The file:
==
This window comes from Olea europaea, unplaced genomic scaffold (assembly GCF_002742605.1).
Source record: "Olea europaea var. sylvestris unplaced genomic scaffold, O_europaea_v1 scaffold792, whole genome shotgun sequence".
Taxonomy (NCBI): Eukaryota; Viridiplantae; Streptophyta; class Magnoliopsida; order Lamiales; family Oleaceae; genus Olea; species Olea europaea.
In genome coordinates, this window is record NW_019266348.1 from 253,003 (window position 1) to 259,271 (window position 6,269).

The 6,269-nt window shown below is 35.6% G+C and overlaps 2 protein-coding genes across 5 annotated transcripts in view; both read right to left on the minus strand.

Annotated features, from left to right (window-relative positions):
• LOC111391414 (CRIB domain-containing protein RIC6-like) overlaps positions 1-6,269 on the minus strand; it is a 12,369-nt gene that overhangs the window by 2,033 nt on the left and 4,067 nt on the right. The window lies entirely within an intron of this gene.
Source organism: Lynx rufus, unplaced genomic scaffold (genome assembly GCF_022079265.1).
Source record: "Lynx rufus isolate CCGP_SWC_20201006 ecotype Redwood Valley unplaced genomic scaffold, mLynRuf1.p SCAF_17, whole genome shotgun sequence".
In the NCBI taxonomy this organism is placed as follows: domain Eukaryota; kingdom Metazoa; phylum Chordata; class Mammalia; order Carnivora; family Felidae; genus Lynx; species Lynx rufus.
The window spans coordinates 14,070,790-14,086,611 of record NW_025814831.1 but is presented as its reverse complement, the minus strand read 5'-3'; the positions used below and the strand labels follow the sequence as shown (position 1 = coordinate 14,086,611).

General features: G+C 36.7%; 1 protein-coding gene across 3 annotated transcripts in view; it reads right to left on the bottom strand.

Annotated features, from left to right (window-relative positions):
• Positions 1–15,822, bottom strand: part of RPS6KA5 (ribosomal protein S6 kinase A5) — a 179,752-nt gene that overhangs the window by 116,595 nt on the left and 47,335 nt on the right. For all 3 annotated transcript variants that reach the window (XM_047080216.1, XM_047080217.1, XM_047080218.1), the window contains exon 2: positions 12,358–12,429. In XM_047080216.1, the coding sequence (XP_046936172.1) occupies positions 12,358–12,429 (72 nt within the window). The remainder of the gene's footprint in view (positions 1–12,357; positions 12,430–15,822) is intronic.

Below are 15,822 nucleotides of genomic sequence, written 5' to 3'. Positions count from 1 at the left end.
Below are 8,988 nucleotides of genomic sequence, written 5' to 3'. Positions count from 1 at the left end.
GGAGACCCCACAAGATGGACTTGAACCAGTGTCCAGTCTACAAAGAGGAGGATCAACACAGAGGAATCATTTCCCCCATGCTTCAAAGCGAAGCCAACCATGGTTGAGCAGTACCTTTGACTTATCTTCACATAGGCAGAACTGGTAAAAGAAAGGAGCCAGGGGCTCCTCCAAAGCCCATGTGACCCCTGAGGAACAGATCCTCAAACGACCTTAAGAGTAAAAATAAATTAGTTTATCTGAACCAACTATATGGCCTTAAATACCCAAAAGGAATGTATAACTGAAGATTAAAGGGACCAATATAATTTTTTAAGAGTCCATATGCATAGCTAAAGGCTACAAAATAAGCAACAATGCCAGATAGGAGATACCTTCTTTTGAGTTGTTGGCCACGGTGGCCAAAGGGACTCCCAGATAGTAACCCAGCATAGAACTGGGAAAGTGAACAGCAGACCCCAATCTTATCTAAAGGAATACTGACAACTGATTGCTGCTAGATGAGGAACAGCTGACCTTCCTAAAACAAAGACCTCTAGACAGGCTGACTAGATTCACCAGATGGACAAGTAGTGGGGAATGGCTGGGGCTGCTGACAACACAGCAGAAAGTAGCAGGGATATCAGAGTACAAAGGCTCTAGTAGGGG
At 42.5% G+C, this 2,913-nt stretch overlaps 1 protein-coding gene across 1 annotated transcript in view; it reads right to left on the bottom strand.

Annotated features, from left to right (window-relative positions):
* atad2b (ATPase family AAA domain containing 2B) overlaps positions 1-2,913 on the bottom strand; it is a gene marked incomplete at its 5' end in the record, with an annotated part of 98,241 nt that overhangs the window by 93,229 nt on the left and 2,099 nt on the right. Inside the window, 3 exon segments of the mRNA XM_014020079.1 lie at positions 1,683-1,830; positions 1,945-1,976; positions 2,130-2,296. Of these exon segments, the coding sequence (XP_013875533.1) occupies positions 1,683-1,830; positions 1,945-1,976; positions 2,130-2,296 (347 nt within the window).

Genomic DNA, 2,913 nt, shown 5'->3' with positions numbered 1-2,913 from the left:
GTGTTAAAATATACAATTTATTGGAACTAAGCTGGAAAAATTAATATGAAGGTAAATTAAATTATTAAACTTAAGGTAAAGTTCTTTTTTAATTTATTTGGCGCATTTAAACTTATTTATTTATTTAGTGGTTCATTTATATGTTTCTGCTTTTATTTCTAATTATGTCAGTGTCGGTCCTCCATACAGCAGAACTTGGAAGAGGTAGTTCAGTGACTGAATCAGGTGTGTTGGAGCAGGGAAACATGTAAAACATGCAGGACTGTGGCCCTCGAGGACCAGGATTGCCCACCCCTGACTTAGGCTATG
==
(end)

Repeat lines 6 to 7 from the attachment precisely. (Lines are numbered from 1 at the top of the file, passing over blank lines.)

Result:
Annotated features, from left to right (window-relative positions):
• LOC111391414 (CRIB domain-containing protein RIC6-like) overlaps positions 1-6,269 on the minus strand; it is a 12,369-nt gene that overhangs the window by 2,033 nt on the left and 4,067 nt on the right. The window lies entirely within an intron of this gene.